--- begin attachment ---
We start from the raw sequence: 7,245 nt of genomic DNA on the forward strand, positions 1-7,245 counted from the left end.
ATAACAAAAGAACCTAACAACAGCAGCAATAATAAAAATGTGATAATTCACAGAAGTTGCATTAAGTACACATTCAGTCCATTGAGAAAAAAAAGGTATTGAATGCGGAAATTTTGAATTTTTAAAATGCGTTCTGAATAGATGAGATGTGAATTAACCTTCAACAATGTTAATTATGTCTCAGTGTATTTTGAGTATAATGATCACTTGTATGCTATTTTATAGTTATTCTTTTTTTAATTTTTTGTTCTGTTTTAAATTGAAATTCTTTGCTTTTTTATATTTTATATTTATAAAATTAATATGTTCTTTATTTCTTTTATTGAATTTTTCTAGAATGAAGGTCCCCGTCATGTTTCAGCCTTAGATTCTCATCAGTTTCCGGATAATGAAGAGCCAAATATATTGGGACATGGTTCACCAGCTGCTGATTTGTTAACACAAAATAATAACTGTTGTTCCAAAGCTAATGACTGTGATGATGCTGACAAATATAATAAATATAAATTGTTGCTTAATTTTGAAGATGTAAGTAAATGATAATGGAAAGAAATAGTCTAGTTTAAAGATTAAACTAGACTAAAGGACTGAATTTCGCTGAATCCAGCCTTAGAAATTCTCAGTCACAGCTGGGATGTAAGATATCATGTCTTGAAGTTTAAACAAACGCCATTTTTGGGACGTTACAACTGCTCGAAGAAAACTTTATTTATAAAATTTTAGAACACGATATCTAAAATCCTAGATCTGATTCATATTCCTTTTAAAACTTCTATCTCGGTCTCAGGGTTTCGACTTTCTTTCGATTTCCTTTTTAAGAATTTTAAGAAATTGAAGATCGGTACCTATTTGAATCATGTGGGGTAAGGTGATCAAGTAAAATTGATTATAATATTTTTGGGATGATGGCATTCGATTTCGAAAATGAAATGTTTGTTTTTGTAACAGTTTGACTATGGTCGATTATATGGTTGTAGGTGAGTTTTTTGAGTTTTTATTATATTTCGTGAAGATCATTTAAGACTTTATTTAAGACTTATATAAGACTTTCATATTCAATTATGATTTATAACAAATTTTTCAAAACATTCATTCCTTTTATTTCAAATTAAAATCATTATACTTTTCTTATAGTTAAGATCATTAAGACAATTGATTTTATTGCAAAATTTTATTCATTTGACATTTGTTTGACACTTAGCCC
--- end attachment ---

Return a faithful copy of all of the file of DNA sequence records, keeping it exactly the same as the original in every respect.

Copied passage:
We start from the raw sequence: 7,245 nt of genomic DNA on the forward strand, positions 1-7,245 counted from the left end.
ATAACAAAAGAACCTAACAACAGCAGCAATAATAAAAATGTGATAATTCACAGAAGTTGCATTAAGTACACATTCAGTCCATTGAGAAAAAAAAGGTATTGAATGCGGAAATTTTGAATTTTTAAAATGCGTTCTGAATAGATGAGATGTGAATTAACCTTCAACAATGTTAATTATGTCTCAGTGTATTTTGAGTATAATGATCACTTGTATGCTATTTTATAGTTATTCTTTTTTTAATTTTTTGTTCTGTTTTAAATTGAAATTCTTTGCTTTTTTATATTTTATATTTATAAAATTAATATGTTCTTTATTTCTTTTATTGAATTTTTCTAGAATGAAGGTCCCCGTCATGTTTCAGCCTTAGATTCTCATCAGTTTCCGGATAATGAAGAGCCAAATATATTGGGACATGGTTCACCAGCTGCTGATTTGTTAACACAAAATAATAACTGTTGTTCCAAAGCTAATGACTGTGATGATGCTGACAAATATAATAAATATAAATTGTTGCTTAATTTTGAAGATGTAAGTAAATGATAATGGAAAGAAATAGTCTAGTTTAAAGATTAAACTAGACTAAAGGACTGAATTTCGCTGAATCCAGCCTTAGAAATTCTCAGTCACAGCTGGGATGTAAGATATCATGTCTTGAAGTTTAAACAAACGCCATTTTTGGGACGTTACAACTGCTCGAAGAAAACTTTATTTATAAAATTTTAGAACACGATATCTAAAATCCTAGATCTGATTCATATTCCTTTTAAAACTTCTATCTCGGTCTCAGGGTTTCGACTTTCTTTCGATTTCCTTTTTAAGAATTTTAAGAAATTGAAGATCGGTACCTATTTGAATCATGTGGGGTAAGGTGATCAAGTAAAATTGATTATAATATTTTTGGGATGATGGCATTCGATTTCGAAAATGAAATGTTTGTTTTTGTAACAGTTTGACTATGGTCGATTATATGGTTGTAGGTGAGTTTTTTGAGTTTTTATTATATTTCGTGAAGATCATTTAAGACTTTATTTAAGACTTATATAAGACTTTCATATTCAATTATGATTTATAACAAATTTTTCAAAACATTCATTCCTTTTATTTCAAATTAAAATCATTATACTTTTCTTATAGTTAAGATCATTAAGACAATTGATTTTATTGCAAAATTTTATTCATTTGACATTTGTTTGACACTTAGCCC